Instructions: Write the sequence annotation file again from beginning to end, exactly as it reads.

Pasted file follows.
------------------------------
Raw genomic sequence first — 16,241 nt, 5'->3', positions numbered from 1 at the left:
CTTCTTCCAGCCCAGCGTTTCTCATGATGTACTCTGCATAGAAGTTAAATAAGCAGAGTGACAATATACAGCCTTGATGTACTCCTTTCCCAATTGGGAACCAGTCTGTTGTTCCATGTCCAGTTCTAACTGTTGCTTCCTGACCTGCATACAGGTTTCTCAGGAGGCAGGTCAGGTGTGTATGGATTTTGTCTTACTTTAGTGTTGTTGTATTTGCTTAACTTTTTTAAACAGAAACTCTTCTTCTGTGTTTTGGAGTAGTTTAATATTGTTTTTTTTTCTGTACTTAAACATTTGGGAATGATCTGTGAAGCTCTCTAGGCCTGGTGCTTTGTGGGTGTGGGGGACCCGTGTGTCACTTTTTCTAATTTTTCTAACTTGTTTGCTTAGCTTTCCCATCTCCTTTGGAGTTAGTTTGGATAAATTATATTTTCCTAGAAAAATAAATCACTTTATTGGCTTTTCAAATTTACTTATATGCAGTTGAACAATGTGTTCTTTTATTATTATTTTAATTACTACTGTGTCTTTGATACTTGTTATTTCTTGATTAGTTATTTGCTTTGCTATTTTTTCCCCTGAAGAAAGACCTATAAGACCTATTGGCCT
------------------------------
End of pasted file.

Raw genomic sequence first — 16,241 nt, 5'->3', positions numbered from 1 at the left:
CTTCTTCCAGCCCAGCGTTTCTCATGATGTACTCTGCATAGAAGTTAAATAAGCAGAGTGACAATATACAGCCTTGATGTACTCCTTTCCCAATTGGGAACCAGTCTGTTGTTCCATGTCCAGTTCTAACTGTTGCTTCCTGACCTGCATACAGGTTTCTCAGGAGGCAGGTCAGGTGTGTATGGATTTTGTCTTACTTTAGTGTTGTTGTATTTGCTTAACTTTTTTAAACAGAAACTCTTCTTCTGTGTTTTGGAGTAGTTTAATATTGTTTTTTTTTCTGTACTTAAACATTTGGGAATGATCTGTGAAGCTCTCTAGGCCTGGTGCTTTGTGGGTGTGGGGGACCCGTGTGTCACTTTTTCTAATTTTTCTAACTTGTTTGCTTAGCTTTCCCATCTCCTTTGGAGTTAGTTTGGATAAATTATATTTTCCTAGAAAAATAAATCACTTTATTGGCTTTTCAAATTTACTTATATGCAGTTGAACAATGTGTTCTTTTATTATTATTTTAATTACTACTGTGTCTTTGATACTTGTTATTTCTTGATTAGTTATTTGCTTTGCTATTTTTTCCCCTGAAGAAAGACCTATAAGACCTATTGGCCT